Unacceptable nothingness

I think the beauty of Buddha’s teaching lies in mind training. Each individual invest time sitting on the cushion, delving deep within themselves to become Enlightened. (a perfection of oneself where negativities of craving, hatred and ignorance cease altogether)

By the way, when ignorance is removed, we discover there is no ONESELF. A removal of self attachment.

In this manner, the society should become a better place if more people engage in mind training and perfection of deeds and thoughts.

For individuals who had practice mind training, we know the mile stone are not easy to reach. Each session of meditation or chanting is an inner “battle” within ourselves. For a hyper active mind, the battle is to still it. For a “drowsy” mind, the battle is not to fall asleep. Different people has different challenges to overcome and that is only the beginning.

However, for the “outsider” it would appear that these bunch of people are doing nothing at all. They are just sitting or praying the whole day long. What a complete waste of time!

To be fearless of such criticism or misconception and continue with our practice requires courage. Such determination and conviction is admirable.


However, we can be easily carried away by our passion for mind training or religion that we ignore everything else, including the needs and sufferings of others.

If there is another person who is in need of our help and we prefer to sit and pray/meditate instead. Then something may be going wrong with our practice. Especially if our tricky mind convinced us that our sitting and prayer is for a greater cause; The greater cause of attaining enlightenment so that we can become Buddha to benefit more people.

Such tendency is not new and had also occurred during the Buddha’s time.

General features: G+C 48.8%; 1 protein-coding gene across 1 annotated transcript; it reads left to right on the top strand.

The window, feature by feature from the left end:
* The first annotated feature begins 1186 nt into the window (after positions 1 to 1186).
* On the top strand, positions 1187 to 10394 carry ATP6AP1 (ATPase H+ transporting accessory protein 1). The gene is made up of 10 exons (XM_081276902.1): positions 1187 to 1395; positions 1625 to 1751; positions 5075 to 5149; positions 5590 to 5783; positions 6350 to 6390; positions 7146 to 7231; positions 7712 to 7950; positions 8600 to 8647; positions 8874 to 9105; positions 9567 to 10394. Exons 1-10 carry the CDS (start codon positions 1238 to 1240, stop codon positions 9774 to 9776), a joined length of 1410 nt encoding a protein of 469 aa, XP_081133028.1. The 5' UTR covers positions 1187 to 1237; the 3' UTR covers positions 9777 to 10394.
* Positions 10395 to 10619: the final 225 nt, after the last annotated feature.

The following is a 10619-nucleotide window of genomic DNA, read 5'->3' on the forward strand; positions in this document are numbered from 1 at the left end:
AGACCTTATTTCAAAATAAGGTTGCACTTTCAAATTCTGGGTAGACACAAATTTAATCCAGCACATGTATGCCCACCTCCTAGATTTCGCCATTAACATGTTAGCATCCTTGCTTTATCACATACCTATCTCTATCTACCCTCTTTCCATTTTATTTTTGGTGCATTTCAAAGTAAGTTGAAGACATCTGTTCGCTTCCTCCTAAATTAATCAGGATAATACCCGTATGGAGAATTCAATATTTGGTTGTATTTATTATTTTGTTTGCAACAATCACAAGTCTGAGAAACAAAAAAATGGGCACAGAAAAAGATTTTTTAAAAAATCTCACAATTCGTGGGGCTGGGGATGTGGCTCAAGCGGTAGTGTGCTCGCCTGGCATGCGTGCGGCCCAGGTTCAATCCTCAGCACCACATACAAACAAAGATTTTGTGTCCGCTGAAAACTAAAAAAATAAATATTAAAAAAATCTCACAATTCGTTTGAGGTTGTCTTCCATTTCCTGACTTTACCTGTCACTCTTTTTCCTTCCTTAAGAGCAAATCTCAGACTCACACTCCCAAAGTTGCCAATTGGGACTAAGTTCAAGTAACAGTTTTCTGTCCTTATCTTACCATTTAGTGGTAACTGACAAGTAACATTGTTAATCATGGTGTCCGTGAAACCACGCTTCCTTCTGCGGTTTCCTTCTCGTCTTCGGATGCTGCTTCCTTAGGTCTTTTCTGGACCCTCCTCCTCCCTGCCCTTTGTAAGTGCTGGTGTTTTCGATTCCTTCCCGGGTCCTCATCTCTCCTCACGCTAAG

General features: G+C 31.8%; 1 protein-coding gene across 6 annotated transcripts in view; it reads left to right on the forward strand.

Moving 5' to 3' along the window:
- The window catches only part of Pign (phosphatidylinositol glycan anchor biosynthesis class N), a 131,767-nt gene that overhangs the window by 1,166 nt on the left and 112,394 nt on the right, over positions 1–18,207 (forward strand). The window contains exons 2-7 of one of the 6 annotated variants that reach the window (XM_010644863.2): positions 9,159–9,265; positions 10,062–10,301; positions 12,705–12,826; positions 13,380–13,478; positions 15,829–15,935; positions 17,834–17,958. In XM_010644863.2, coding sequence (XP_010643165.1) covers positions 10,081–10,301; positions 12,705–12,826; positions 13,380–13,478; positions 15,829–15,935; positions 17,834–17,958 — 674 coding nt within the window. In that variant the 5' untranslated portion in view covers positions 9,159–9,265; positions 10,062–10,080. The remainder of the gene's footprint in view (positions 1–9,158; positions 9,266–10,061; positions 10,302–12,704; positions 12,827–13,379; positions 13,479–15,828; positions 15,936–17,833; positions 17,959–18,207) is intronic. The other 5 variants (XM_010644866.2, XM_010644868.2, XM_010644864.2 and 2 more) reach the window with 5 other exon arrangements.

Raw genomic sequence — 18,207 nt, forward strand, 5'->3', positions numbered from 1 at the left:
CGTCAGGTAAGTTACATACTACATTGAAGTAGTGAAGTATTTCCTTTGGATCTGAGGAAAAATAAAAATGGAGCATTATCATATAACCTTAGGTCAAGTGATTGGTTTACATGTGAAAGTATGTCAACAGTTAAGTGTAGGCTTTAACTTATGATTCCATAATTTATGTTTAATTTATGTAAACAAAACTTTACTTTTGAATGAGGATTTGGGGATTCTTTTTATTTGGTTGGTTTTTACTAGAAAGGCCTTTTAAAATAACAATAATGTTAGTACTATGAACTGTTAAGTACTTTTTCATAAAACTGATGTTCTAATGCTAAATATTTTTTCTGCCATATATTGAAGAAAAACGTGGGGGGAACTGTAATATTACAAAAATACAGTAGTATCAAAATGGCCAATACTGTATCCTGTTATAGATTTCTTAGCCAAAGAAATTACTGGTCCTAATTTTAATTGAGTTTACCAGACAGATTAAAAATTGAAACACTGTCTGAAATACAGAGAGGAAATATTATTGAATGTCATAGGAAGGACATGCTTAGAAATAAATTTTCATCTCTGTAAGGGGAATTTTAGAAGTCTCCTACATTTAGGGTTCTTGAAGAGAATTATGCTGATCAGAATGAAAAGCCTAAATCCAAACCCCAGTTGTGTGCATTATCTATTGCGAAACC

At that time, Buddha wandered from place to place to teach. It happened that in one of the monasteries, a monk had became ill and was bed ridden. The other monks were too involved in their own meditation and no one pay heed to the sick monk. Soon he was covered in his own filth, boils and sore developed all over his bodies.

When Buddha visited that monastery, he went to the aid of the sick monk and cleaned his sore and filth personally. Nursing him personally. Then he called the other monks together and taught them the importance of kindness and care in their spiritual practice.

Sometimes it is too easy to become absorbed with what we are doing and become oblivious to the suffering around us. As demonstrated and taught by Buddha, that should not be the case.


I think a balanced approach towards self improvement and helping others would make sense. In times of peace, we find the monastic practitioners devoted to spiritual practices in their monastery and centres. They help by bettering themselves and guiding others to improve.

In rural Thailand of the past, a Buddhist monastery is also a medical clinic, an education centre, a village arbitration centre etc….

During a crisis occur, we see the same respected group of individuals acting fearlessly to protect fellow beings. Be it a natural disaster such as earthquake in Sichuan China / Taiwan or sheltering people from being hurt in riots, we read about monks and nuns risking their lives to help fellow beings.

Thus, when it is time to seat, seat. When it is time to act, act.



Categories: Articles

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